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Baltimore Reacts To State Attorney's Announcement Of Charges

RENEE MONTAGNE, HOST:

A Baltimore state's attorney - the Baltimore state's attorney announced, within the past hour, charges have been brought against all six officers involved in the arrest of Freddie Gray. Those charges range from assault to murder. He is the young black man who died of a spinal injury a week after being taken into police custody. His death has been at the center of national unrest over the past week. The state's attorney Marilyn Mosby called Gray's death a homicide this morning, and we go now to NPR's Jennifer Ludden live. She is in Baltimore. Good morning.

JENNIFER LUDDEN, BYLINE: Hi there.

MONTAGNE: Jennifer, break down for us what those charges are.

LUDDEN: There is a long list of them for all six of the officers involved. They range from, as you said, involuntary manslaughter, assault in the second degree, second-degree murder, misconduct in office, false arrest. They - Mosby said that in the end, there was actually no probable cause to arrest Freddie Gray, that he was not - he did not have a switchblade on him, as has been widely reported. It was a different kind of knife that is perfectly legal in the state of Maryland. And she also stressed the number of times that aid was not rendered even though he repeatedly asked for it.

MONTAGNE: It's also been a big question throughout these last days as to exactly how Freddie Gray died. There have been reports that the police stopped the van. You know, it seems, for the outsider, rather mysterious. And she cleared up some of those - some of that mystery by giving a lot of detail. Tell us about that.

LUDDEN: She cleared it up, not - we still don't know exactly how his - apparently his spinal cord was so severely - you know, nearly severed. But what she said it came down to is, he was in the back of the police van face down with his arms handcuffed behind him and his feet shackled and that in that process, he was roughed up somehow that he had sustained a severe injury. And she also noted that, you know, the medical examiner's report which she received today declared his death a homicide.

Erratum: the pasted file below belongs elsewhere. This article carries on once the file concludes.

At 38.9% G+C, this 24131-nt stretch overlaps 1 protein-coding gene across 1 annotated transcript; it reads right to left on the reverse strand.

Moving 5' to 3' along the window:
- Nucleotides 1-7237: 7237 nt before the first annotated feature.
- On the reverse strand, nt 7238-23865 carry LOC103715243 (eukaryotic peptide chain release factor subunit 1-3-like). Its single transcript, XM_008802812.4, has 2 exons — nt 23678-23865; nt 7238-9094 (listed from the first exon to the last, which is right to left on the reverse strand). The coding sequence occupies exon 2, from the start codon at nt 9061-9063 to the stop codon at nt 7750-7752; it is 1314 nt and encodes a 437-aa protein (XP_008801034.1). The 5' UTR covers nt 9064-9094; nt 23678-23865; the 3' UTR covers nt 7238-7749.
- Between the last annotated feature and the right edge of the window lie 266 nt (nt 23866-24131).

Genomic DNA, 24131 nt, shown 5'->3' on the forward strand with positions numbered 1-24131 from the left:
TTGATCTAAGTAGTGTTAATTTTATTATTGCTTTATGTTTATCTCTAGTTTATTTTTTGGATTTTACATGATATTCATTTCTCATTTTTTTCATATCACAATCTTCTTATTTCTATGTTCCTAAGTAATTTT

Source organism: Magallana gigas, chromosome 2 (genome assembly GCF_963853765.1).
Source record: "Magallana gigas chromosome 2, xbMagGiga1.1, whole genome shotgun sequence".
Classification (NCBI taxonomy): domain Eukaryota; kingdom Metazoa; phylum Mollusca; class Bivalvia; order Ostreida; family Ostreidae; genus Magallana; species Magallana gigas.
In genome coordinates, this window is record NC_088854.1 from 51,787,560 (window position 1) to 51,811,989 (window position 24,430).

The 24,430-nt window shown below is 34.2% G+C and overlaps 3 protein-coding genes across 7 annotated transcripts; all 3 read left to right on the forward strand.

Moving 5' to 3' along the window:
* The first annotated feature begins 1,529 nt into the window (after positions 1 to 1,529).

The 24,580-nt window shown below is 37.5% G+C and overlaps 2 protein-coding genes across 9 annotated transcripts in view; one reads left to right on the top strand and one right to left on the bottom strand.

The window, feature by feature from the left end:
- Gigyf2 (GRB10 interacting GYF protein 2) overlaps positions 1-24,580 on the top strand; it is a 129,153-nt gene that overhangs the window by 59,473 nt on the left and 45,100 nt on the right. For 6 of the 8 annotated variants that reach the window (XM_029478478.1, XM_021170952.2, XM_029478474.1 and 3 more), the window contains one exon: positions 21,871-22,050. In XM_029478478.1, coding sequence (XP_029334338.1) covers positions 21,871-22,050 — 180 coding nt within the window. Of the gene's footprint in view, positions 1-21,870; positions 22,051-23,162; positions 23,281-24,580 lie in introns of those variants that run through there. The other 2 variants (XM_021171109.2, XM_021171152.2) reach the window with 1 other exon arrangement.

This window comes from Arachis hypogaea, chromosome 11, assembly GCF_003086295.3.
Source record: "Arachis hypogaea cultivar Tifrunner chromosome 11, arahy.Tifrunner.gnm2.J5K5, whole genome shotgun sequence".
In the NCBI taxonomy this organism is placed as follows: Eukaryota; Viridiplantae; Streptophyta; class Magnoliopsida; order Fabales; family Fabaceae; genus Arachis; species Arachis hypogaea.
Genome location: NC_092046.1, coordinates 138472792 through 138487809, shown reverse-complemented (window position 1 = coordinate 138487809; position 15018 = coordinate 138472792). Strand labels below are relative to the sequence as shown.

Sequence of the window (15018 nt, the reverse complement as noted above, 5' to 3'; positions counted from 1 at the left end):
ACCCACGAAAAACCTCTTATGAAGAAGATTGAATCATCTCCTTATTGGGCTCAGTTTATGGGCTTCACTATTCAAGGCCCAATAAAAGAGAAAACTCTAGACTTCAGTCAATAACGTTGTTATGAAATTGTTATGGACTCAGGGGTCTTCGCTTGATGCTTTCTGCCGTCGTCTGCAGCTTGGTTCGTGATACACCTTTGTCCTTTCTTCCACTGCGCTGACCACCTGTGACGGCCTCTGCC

MONTAGNE: And so the idea is, it's possible to sustain a deadly injury simply by being in a police van bouncing around out of control.

LUDDEN: Yeah. We did not hear a lot of - you know, I'll have to go back and listen again to what she said, but I don't - I did not hear her talk about an injury at the time of arrest. She did say that, you know, the officers had him in a prone position, and he was asking for an inhaler, which they did not provide, you know, as they were arresting him on the street - some of that video that everyone has seen at this point that went viral. We did not hear about an injury at that point.

Really, it - apparently, it came down to riding unseat-belted in the back of the van. And she listed, like, five separate times when officers put him in and then stopped and checked on him and again did not seat-belt him - like, five different times in violation of department policy. And therefore, somehow, being unseat-belted but shackled in the van caused the injury.

MONTAGNE: Tell us about those six officers. For one thing, which of them have or has been named in the second-degree murder charge?

LUDDEN: Let's see. Let me check my notes. That would be the first one - Caesar.

MONTAGNE: Well, I don't - actually, Jennifer, it's fine. I don't need names, but where are the officers? You know, it's been reported that the officer who was driving was - has one of the harshest charges. But basically, where are they now?

LUDDEN: She said that there is a warrant out for their arrest. It was issued between 9:30 and 10 o'clock this morning. She could not say whether they were in custody. There is a warrant out for their arrest. And so we do not know.

MONTAGNE: And I gather that the Baltimore police officers union has asked the prosecutor - that's Marilyn Mosby - to appoint a special independent prosecutor. Why that?

LUDDEN: You know, interesting. She said that there's no accountability with a special prosecutor. And actually, a lot of people here have been asking for that. She said, look, I'm the one who's elected. I'm the one who has taken an oath to have a fair and equitable justice system. So she really kind of dismissed this idea of a special prosecutor.

MONTAGNE: And have the police or the unions reacted to this other than that?

LUDDEN: I have not heard reaction from them. I can tell you, just briefly, reaction on the street - there was cheers that went up when she - as people crowded around her press conference. I spoke to one person who said he feels better now that maybe there won't be a repeat of Monday night's violence, but he wished she'd sort of said earlier that she would bring charges if they were warranted. He thought maybe that could've avoided some of the riots we've seen this week.

MONTAGNE: NPR's Jennifer Ludden reporting from Baltimore on the charges being brought against the Baltimore police officers involved in the arrest of Freddie Gray. Thank you.

LUDDEN: Thank you. Transcript provided by NPR, Copyright NPR.